Another WIP

I’m making another quilt from 2″ squares, just like Fun Fours, as described in the previous Four Patches blog post.  The quilt top was done, but this quilt sat for quite a while because I wanted to find a new quilting pattern.  When I make a quilt I have made before I want to do  something new, something individual.  This time I wanted a different quilting.

I designed a free motion quilting pattern simple enough for me to be able to execute.  I think it will work out well.  Of course I chose to to these new machine quilting techniques on a quilt that is HUGE, so it will be a while in the making.

No longer a WIP

I finally figured out how to quilt this recent squares exercise about which I wrote in August, and had tons of fun doing it.  Really like how bright and cheery it came out.

All the circles seemed to coordinate well with all the dots.  I used a commercial template to start the centers of the large motifs, and then just eyeballed the rest of the spiral.  Also got a chance to use up some wonderful Sulky rayon 30-wt. threads from a previous project—orange, yellow and fuchsia.

Free form circles in the border–fast becoming one of my favorite border patterns, since it is soooooo fun to do.





Redwork Revisited

14 09 2012

The story of another quilt, one of my recent favorites—

My kids tell me that I never watch television, though I am in front of the device regularly.  What they mean is:  I never “watch” television, I merely “listen”.  My tolerant husband and family know that my hands will always be busy with some kind of project:  sorting fabrics for a quilt, knotting the ends of machine-quilting stitches, doing cross-stitching, paper piecing patches, doing hand applique, etc.

Over the last five or ten years I have been fascinated with simple embroidery, wanting to recreate the kitchen linens from my grandmother’s kitchen.  So I made billions of sets of cotton kitchen towels while listening to some great television programs and amassing a wonderfully healthy collection of vintage embroidery transfers, some of which are shown here:


So when I ran out of people to whom I could gift the towels, I finally realized I should use some of my favorite images from these vintage embroidery transfers to make a redwork quilt for myself.  Here is the result.  I love this quilt!!!  And I find Sibila’s detail shots compelling, too.

Redwork Revisited, 2011
71″ x 89″
Photography by Sibila Savage

Once I was on my way with the embroideries, I had to decide the placement of the images.  Collecting a large stash of white-on-red fabrics and red-on-white fabrics was enjoyable as well, and these needed to be scattered carefully around the quilt.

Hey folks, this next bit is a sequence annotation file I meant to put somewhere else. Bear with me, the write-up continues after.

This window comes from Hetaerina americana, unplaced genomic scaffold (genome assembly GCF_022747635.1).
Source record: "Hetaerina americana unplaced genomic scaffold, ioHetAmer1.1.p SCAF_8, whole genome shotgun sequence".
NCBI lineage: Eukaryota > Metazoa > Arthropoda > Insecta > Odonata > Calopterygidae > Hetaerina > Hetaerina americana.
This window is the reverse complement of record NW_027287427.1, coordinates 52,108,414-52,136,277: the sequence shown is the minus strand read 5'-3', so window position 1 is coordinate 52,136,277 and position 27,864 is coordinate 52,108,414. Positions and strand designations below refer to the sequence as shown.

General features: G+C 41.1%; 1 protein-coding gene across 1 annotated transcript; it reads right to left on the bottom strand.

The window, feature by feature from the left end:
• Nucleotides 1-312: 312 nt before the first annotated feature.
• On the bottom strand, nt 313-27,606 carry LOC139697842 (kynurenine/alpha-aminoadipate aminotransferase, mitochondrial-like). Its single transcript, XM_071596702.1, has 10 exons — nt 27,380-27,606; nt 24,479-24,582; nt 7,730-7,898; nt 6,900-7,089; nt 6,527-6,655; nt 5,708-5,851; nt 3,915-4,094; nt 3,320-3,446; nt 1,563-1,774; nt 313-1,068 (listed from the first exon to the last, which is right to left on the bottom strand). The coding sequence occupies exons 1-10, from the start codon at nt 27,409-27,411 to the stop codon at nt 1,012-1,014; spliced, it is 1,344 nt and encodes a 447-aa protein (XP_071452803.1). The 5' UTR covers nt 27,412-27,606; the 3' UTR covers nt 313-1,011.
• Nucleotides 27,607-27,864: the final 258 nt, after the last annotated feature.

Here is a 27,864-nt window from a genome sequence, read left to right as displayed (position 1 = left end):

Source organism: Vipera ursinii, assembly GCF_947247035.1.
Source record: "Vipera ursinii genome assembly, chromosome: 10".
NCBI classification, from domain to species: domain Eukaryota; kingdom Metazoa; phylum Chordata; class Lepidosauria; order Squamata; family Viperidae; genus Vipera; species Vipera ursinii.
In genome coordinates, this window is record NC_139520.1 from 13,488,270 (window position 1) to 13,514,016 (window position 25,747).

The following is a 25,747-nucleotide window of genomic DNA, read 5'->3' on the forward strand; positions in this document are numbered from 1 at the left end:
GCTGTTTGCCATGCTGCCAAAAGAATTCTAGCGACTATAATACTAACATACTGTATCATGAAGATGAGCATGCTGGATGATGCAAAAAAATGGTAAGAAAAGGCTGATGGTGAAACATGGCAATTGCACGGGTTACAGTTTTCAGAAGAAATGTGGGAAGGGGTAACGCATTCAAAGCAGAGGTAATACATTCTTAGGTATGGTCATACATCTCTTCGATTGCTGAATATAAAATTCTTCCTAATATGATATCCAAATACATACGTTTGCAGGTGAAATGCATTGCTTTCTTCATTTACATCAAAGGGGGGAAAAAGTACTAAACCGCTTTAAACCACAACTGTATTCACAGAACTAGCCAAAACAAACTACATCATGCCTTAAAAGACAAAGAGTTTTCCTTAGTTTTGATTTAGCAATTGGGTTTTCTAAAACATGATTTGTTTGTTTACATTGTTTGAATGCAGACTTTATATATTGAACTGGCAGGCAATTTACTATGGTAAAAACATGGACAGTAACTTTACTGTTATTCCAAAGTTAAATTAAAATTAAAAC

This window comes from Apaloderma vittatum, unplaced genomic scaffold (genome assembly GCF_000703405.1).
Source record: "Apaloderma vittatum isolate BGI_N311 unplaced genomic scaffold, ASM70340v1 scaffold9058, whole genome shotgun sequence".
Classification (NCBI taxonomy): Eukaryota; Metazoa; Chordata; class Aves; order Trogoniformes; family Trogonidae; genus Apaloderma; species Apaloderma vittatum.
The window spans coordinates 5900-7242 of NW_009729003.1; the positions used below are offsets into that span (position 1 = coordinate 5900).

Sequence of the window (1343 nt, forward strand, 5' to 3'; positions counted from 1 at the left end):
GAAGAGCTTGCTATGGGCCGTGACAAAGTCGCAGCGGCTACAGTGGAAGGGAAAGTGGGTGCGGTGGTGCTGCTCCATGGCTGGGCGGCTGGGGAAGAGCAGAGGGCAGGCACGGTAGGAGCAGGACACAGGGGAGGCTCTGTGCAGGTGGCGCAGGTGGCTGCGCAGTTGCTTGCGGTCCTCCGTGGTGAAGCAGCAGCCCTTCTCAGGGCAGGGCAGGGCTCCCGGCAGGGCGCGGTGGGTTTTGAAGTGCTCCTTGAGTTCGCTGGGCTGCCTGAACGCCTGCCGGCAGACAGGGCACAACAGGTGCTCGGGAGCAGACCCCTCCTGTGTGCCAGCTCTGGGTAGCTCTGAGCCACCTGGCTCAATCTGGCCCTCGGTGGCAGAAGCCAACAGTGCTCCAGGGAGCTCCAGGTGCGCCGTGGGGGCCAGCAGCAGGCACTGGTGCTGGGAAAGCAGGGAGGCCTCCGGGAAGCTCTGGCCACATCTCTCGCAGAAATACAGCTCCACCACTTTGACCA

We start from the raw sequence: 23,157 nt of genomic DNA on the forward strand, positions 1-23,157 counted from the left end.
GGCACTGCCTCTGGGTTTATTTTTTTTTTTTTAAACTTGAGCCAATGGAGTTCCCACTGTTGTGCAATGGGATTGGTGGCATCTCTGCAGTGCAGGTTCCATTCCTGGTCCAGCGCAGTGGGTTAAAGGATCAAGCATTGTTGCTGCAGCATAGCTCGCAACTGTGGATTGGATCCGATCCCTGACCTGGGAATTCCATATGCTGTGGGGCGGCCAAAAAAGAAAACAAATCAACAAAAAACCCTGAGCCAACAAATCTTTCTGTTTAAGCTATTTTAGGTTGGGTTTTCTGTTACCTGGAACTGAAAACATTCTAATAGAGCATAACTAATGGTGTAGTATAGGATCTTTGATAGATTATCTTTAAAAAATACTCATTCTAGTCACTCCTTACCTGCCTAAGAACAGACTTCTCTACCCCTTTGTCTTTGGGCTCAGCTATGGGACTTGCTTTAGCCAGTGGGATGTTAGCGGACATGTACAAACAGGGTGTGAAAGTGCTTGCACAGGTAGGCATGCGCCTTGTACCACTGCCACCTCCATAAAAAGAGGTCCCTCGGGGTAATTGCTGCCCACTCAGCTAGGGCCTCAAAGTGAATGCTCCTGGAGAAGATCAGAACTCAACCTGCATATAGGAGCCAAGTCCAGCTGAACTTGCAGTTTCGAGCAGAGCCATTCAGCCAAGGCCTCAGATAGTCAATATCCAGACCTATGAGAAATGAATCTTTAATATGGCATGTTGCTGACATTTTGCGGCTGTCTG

Then I thought I was finished.  But sometimes these quilts will not let themselves be done.  The problem:  I could not find an acceptable fabric for the triangle shapes on the top, bottom, and sides, so I made more embroideries, mostly from the “test samples” in the embroidery transfer sets.  These small images worked perfectly, even though it was more work.  This quilt also sat borderless for a while: nothing seemed to work until I found this large-scale floral print that did the trick.

Redwork Revisited, detail

Redwork Revisited, detail
The Juggling Beet

_______________________________

Others have liked this quilt as well, perhaps almost as much as I do, and I was pleased that some of those fans were the judges determining the entrants for the International Quilt Festival in Houston in 2011.  I was very pleased to have been selected for that show and to have the opportunity to see my work on display with some absolutely fabulous quilts.

Tip:  Click on the whole quilt image to be able to see the details of some of these fun squares.





From my collection, part one

7 09 2012

Having talked about ninepatches, I think it is a good time to introduce this quilt from my collection.  Please let me clarity:  my collection of vintage quilts consists only of quilt tops that I have quilted, either by hand or by machine, or that I have had hand-quilted, using the Quilting Plus group, under the expert direction of Julie Tebay.

I have been informed that quilting vintage tops destroys their historic value, and I don’t care.  I love the idea that I am completing a beloved project of a stitcher who came before me;  if it wasn’t beloved, why was the top saved?  Completing the quilts also lets me see them on my walls or use them on my beds.

Here is an excellent example of why I love these old quilt tops by unknown quilters:

Nine Patches / Red Squares
77.5″ x 83.5″
Photography by Sibila Savage

See the fabulous quilting design that Julie selected for the plain blocks;  this is the bonus view that one gets when getting up close.

Nine Patches / Red Squares, detail